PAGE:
Harris tweed castoff
Archive for May, 2013
We’re offering a new, discharge printed kerchief made by General Quarters, one of our favorite Los Angeles stockists. Blair, owner of General Quarters, designed this kerchief with a Japanese pattern called Nami or Seigaiha. According to Blair, the word means “calm waves” and the four arcs in the pattern represent the four oceans surrounding Japan. Note: for folks who purchased our dot kerchief, the blanks for the wave pattern kerchiefs are slightly larger (perfect for neckwear). Available via our Archival Web Shop.
In Randonneuring, a perm is a permanent route you can schedule to ride at any time. On Saturday, I rode Michal Young’s scenic Alsea 200k loop with several friends from the Oregon Randonneurs. On Sunday, I dragged my friend Bruce up to Portland for what I would consider my favorite Archival shopping perm. The loop starts somewhere around Eye Styles, migrates over to Little Tee for lunch followed by gabbing and gawking at Blake, coffee at Barista, more aspirational shopping at Lizard Lounge and than a post meal retreat to Cinema 21. Though I rarely make purchases on my perm, I consistently catch and release the same evidential photos: Japanese eyewear, FWK Engineered Garments, heritage footwear, denim and print ephemera from the movies. Contact me if you wish to recreate my route. I will provide you with a start time, a list of controls and a few informational questions to confirm that you followed the correct route. Here is some evidence of participation from my weekend:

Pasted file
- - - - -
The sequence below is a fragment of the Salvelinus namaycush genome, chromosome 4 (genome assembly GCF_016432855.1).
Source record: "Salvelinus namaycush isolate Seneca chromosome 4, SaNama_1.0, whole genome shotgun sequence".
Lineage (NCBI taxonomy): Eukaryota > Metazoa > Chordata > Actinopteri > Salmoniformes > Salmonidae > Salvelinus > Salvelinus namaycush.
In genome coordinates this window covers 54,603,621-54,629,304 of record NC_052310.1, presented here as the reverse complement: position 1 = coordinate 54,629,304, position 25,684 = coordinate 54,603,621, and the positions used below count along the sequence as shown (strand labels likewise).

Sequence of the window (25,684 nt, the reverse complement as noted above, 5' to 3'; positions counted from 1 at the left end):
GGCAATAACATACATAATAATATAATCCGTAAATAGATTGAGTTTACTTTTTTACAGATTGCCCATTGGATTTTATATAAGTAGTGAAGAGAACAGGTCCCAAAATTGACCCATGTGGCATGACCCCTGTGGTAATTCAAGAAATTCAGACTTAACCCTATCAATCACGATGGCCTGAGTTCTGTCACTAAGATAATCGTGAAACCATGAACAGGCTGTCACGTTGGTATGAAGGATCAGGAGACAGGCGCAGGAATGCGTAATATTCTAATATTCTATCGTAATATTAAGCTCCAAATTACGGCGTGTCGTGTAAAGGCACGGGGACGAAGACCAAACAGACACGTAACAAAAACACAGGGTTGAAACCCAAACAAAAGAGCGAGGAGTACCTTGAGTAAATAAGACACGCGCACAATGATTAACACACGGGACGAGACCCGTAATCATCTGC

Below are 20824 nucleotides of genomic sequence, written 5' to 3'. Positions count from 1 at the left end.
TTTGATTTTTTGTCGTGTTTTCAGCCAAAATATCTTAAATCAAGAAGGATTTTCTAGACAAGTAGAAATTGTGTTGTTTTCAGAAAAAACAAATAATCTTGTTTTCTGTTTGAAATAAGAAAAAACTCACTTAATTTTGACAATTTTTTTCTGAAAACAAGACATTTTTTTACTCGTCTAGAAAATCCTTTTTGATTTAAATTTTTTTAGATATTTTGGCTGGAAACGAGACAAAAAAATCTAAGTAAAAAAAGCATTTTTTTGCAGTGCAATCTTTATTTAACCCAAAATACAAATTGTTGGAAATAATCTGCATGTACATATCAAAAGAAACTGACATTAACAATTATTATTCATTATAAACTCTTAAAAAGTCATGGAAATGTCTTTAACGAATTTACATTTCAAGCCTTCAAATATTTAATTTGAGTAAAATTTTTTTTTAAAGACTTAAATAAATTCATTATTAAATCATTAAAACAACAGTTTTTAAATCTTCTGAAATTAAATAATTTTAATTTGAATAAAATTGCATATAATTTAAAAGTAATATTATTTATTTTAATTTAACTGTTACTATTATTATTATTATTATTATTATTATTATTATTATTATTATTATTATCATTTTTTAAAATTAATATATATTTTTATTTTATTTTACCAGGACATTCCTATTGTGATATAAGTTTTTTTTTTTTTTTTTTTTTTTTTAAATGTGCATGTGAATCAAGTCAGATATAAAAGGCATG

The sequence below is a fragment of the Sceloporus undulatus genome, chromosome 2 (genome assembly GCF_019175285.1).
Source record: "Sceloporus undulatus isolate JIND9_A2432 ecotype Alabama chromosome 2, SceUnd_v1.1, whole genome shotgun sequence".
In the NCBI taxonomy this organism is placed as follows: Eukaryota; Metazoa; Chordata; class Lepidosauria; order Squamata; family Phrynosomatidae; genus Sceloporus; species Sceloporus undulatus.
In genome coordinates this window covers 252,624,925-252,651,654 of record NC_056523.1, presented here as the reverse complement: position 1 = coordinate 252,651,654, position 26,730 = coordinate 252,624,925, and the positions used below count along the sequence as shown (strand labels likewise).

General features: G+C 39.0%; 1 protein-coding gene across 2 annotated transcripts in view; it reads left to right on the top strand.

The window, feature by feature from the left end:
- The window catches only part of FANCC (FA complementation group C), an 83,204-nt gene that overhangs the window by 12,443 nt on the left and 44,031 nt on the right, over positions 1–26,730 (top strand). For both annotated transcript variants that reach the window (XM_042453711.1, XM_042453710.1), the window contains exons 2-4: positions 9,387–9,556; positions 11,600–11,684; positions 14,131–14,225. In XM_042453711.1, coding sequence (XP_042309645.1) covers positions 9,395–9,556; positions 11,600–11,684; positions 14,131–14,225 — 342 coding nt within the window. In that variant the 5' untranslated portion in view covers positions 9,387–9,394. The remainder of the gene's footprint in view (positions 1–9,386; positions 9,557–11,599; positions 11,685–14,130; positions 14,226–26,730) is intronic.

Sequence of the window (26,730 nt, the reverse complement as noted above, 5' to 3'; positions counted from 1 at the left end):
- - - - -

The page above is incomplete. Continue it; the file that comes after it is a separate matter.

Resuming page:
Russell Moccasin is one of the first US brands I rediscovered via Japanese web shops. In the mid-oughts, I used to wishfully shop for Japan only, Russell special make ups. My favorite models were those which paired a Fishing Oxford upper with a sturdy hunting or workwear tread. By comparison, I was uninspired by Russell’s domestic print catalog featured school yearbook quality photographs and confusing print lists of of pricing and leather selections. Here is a pair of Russell Chukkas that caught my eye from the Japanese shop MAPS. In addition to the Chukkas, I love the detailed product snaps and the sockless model.
As much as I enjoy tennis, I prefer the snappy uniforms worn by these vintage gents playing paddle tennis. For reference, paddle tennis is an indoor variation of the traditional tennis played with solid rackets and underhand serve on a smaller court. I liken paddle tennis to the elegant, east coast cousin of pickleball, a PE course requirement in 1980s Eastern Washington. Per usual, I endorse any sport that permits you to wear clothing that still resembles what you might wear to work. I’m shopping for a pair of deadstock saddle shoes so I can start working on my own, from-the-ground-up, paddle tennis ensemble. See below for step by step illustrations on how to play the game.